2 stars Don't you hate it when you have a compilation album with a couple of great tracks from an album you've never heard, so you buy that album, only to find out that the tracks on the compilation are the only decent tracks?!?!? I already had "City In My Head", a very good Utopia compilation on 2 CD's. After a year of searching, I found a used copy of this in another city (Houston). Good thing I only paid $8 for this stinker (it didn't help that it was an original issue, not a remastered version). Also, it clocks in at 32 minutes!!! Todd?!?!? Hell, he's put more music than that on one side of an LP!!!!! We are not pleased.... What must have started out as a good idea became an album with a few good songs and a lot of filler. The music, lyrics and arrangements should've been a LOT better.

Review by ClemofNazareth
2 stars This album is yet another departure by Todd Rundgren – heck, everything he’s ever done has been a departure from something. In the case of Deface the Music, Rundgren and crew take on the early Beatles sound with a vengeance, or at least as much of a vengeance as is possible with this kind of pre-rock sound. The songs would have been very popular back in 1963, but as usual Utopia is reacting to a musical trend after it has already run its course, instead of being on the progressive forefront of a new sound. In this case they missed the boat by at least a dozen years.

“I Just Want to Touch You” is a pure pop song in the vein of the earliest Beatles – it’s “I Wanna Hold Your Hand” with a little bit (but not much) better production quality than those early Parlophone recordings. Same goes for “Crystal Ball” and “Where Does the World Go to Hide?”, the latter of which is some sort of self-absorbed lament from a guy who I guess just lost his girlfriend.

On “Silly Boy” the recording quality sounds like Rundgren intentionally tried to inflect the tinny sound of those mid-60’s albums that were converted from mono to stereo. This is another ‘girl done me wrong’ song, as is the next one, “Alone”, which has a little bit of a Spanish flair with someone playing a fat acoustic guitar.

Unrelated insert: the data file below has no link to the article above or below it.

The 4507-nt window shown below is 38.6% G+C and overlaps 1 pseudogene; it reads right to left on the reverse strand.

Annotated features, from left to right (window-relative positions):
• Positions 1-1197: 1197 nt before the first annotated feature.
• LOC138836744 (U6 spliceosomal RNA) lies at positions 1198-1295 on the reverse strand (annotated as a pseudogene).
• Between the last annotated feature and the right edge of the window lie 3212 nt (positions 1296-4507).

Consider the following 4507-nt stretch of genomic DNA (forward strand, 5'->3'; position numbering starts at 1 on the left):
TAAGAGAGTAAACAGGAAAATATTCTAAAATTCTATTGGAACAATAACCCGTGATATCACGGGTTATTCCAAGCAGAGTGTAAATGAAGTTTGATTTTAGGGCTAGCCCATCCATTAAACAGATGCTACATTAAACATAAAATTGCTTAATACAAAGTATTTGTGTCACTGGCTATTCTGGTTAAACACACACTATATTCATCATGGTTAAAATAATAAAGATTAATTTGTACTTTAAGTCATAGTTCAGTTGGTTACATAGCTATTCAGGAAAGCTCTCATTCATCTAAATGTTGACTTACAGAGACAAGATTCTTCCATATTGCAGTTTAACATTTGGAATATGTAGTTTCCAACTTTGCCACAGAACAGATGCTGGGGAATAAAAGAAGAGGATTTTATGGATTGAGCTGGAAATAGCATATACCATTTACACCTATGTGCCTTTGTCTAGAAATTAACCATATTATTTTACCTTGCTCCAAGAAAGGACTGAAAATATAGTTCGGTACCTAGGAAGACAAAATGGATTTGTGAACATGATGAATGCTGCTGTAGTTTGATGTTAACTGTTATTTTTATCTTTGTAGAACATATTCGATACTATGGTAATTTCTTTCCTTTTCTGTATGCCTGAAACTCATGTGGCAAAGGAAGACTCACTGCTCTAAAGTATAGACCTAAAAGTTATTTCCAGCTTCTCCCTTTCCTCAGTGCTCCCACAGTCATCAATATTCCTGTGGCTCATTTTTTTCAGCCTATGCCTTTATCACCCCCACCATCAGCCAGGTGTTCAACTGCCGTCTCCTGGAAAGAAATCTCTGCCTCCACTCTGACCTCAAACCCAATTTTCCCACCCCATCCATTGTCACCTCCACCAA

“That’s Not Right” is another pre-1965 clone, and “Take it Home” is a conscious rip-off of (er, tribute to) “Drive My Car”. By the time “Hoi Poloi” rolls around the band has worked its way up to the later 60’s hits like “Penny Lane” and “Happiness is a Warm Gun”. There’s also some horns on this one which is a bit of a change from the front side of the album.

“Life Goes On” is a story-song with strings ala Revolver or maybe even the white album, but the boy-band harmonizing vocals are just plain kitschy.

I’m not sure what “Feel Too Good” is supposed to be a clone of, but it sort of sounds like the Sgt. Peppers/Magical Mystery Tour era with a little bit of psychedelic keyboarding and throbbing, repetitive guitar.

“Always Late” is the filler tune, and “All Smiles” is Abbey Road era but without the ethereal mood that the Beatles brought to the original. This one also has harmonizing backing vocals, but these sound more like an Irish drinking song.

The album comes to a close with “Everybody Else is Wrong” is just kind of a generic tribute to that era of music, with no particular influence standing out. I will say that I particularly like the piano on this song, which is somewhat slower than the rest of the album, but the vocals are just plain grating.

I have no idea why Rundgren felt the need to release a tribute (or parody) in the form of an irreverent retrospective, particularly in 1980 when even progressive bands were struggling to figure out what came next, not reflecting back on what was more than a decade before. I suppose he may have felt this was a daring gamble to be different, but I’d have to say it falls kind of flat, and definitely has not stood the test of time in the quarter-century since its release.